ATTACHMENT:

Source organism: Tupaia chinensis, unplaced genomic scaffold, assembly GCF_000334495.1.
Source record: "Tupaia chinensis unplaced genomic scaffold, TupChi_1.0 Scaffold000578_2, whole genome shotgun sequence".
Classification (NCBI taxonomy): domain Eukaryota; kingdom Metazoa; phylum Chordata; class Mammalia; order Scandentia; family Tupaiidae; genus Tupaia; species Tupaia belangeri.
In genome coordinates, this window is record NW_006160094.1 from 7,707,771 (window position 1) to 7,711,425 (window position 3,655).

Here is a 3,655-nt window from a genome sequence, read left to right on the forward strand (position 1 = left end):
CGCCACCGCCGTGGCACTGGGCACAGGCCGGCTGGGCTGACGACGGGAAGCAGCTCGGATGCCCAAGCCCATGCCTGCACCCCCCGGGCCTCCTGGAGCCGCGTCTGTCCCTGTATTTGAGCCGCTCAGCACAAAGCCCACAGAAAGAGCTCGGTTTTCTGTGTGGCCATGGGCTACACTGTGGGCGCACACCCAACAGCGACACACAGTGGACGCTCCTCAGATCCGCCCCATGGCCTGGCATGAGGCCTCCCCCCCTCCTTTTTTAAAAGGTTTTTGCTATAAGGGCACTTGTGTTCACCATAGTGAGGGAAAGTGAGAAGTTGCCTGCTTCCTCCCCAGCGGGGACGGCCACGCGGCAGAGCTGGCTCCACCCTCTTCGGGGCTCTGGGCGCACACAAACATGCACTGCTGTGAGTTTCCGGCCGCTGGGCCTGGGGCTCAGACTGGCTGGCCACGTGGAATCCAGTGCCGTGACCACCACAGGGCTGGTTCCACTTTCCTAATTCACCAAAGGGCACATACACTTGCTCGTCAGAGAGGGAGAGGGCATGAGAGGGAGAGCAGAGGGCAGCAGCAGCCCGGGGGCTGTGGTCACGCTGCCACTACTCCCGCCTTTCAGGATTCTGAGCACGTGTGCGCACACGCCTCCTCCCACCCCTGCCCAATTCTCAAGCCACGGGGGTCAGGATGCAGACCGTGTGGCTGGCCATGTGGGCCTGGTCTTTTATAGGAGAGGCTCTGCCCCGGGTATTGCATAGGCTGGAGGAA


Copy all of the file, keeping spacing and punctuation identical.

Source organism: Tupaia chinensis, unplaced genomic scaffold, assembly GCF_000334495.1.
Source record: "Tupaia chinensis unplaced genomic scaffold, TupChi_1.0 Scaffold000578_2, whole genome shotgun sequence".
Classification (NCBI taxonomy): domain Eukaryota; kingdom Metazoa; phylum Chordata; class Mammalia; order Scandentia; family Tupaiidae; genus Tupaia; species Tupaia belangeri.
In genome coordinates, this window is record NW_006160094.1 from 7,707,771 (window position 1) to 7,711,425 (window position 3,655).

Here is a 3,655-nt window from a genome sequence, read left to right on the forward strand (position 1 = left end):
CGCCACCGCCGTGGCACTGGGCACAGGCCGGCTGGGCTGACGACGGGAAGCAGCTCGGATGCCCAAGCCCATGCCTGCACCCCCCGGGCCTCCTGGAGCCGCGTCTGTCCCTGTATTTGAGCCGCTCAGCACAAAGCCCACAGAAAGAGCTCGGTTTTCTGTGTGGCCATGGGCTACACTGTGGGCGCACACCCAACAGCGACACACAGTGGACGCTCCTCAGATCCGCCCCATGGCCTGGCATGAGGCCTCCCCCCCTCCTTTTTTAAAAGGTTTTTGCTATAAGGGCACTTGTGTTCACCATAGTGAGGGAAAGTGAGAAGTTGCCTGCTTCCTCCCCAGCGGGGACGGCCACGCGGCAGAGCTGGCTCCACCCTCTTCGGGGCTCTGGGCGCACACAAACATGCACTGCTGTGAGTTTCCGGCCGCTGGGCCTGGGGCTCAGACTGGCTGGCCACGTGGAATCCAGTGCCGTGACCACCACAGGGCTGGTTCCACTTTCCTAATTCACCAAAGGGCACATACACTTGCTCGTCAGAGAGGGAGAGGGCATGAGAGGGAGAGCAGAGGGCAGCAGCAGCCCGGGGGCTGTGGTCACGCTGCCACTACTCCCGCCTTTCAGGATTCTGAGCACGTGTGCGCACACGCCTCCTCCCACCCCTGCCCAATTCTCAAGCCACGGGGGTCAGGATGCAGACCGTGTGGCTGGCCATGTGGGCCTGGTCTTTTATAGGAGAGGCTCTGCCCCGGGTATTGCATAGGCTGGAGGAA